Sept. 20 (Bloomberg) -- Battling power shortages after last year’s nuclear accident, Komatsu Ltd. will spend 58 billion yen ($740 million) to scrap aging facilities and become more energy efficient.
The world’s second-largest construction equipment maker’s goal is to save several hundred million dollars a year by cutting its electricity usage in half by March 2015, it said in an e-mail. As part of that effort, it will replace 40 of the 90 buildings at its 12 Japanese plants by 2020.
Komatsu, which derived 84 percent of its sales from outside Japan in the last financial year, produces components domestically for assembly at overseas plants. Japan will remain the most important manufacturing base for Komatsu, Senior Executive Officer Yoshisada Takahashi said in an earlier interview.
“Unless we invest in people, factories and facilities in Japan, new technologies wouldn’t come to our mind,” said Takahashi, who is also head of production.
Japanese firms’ struggles with power shortages and rising fuel costs are adding to the problems they face from lackluster domestic demand and a strong yen, which hurts overseas sales.
“Cutbacks in electricity will be an unavoidable issue for Japan,” said Yoshimasa Maruyama, chief economist at Itochu Corp. in Tokyo. The government should offer power-saving incentives to enable owners of homes, factories and office buildings to boost spending and prop up the economy, he said.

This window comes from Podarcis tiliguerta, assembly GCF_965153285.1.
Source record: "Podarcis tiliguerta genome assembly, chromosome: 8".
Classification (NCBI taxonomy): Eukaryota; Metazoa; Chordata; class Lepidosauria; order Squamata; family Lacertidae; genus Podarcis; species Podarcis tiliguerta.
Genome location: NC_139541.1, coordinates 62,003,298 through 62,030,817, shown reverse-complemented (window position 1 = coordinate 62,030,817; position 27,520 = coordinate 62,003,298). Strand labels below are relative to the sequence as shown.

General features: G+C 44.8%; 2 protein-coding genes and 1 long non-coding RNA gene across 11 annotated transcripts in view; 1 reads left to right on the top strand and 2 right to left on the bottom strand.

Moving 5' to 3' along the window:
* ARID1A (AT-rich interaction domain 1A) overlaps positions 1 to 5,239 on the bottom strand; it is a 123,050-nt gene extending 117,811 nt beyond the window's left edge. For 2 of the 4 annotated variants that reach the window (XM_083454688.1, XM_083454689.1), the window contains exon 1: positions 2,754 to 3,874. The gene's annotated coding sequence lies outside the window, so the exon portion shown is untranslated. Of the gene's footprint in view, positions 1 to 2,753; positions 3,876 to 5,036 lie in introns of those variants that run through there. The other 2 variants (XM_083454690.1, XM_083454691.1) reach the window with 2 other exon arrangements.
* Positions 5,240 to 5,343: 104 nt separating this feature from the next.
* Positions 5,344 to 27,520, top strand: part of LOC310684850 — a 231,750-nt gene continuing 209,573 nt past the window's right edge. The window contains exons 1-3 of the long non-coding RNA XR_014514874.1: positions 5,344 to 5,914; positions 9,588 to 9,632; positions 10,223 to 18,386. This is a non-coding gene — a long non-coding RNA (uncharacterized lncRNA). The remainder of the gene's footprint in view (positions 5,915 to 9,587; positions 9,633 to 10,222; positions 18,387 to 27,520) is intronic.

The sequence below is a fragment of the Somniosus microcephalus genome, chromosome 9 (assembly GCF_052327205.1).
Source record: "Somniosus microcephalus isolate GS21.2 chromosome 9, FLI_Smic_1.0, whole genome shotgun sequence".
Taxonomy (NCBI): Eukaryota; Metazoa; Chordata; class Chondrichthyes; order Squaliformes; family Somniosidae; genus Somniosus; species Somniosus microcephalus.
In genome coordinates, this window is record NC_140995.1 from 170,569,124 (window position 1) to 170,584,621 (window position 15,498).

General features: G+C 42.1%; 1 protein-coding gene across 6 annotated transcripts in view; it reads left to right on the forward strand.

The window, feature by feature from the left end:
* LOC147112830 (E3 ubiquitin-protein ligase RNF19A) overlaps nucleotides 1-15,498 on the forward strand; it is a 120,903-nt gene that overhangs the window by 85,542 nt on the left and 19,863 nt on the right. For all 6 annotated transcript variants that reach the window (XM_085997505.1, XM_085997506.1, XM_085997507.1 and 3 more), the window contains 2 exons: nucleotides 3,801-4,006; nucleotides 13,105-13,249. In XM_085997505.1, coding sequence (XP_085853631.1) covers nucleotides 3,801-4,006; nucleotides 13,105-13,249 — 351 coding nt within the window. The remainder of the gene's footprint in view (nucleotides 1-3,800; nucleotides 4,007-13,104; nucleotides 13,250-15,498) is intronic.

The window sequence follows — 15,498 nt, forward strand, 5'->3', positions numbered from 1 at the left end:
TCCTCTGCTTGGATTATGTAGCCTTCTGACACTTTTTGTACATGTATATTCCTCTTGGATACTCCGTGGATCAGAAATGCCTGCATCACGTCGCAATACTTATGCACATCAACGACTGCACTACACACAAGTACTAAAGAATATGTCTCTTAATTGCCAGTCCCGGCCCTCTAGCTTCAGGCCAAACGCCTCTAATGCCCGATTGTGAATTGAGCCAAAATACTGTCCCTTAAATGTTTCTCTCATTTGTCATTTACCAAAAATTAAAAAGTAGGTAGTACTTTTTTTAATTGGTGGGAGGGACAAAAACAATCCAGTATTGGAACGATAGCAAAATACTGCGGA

Before the Fukushima accident, nuclear energy accounted for 30 percent of Japan’s electricity production. The nation’s energy mix remains in doubt after Cabinet stopped short of fully endorsing Prime Minister Yoshihiko Noda’s proposal last week to scrap nuclear energy by the end of the 2030s.
To meet its target of cutting electricity usage by half, Komatsu plans to save 10 percent by eliminating wasteful use of lights and air conditioners, said Takahashi. Another 10 percent will come from utilizing natural resources, including solar power for lighting and underground water as a coolant. Production efficiencies will drive the remaining 30 percent, as engineers review the manufacturing process to save more power.
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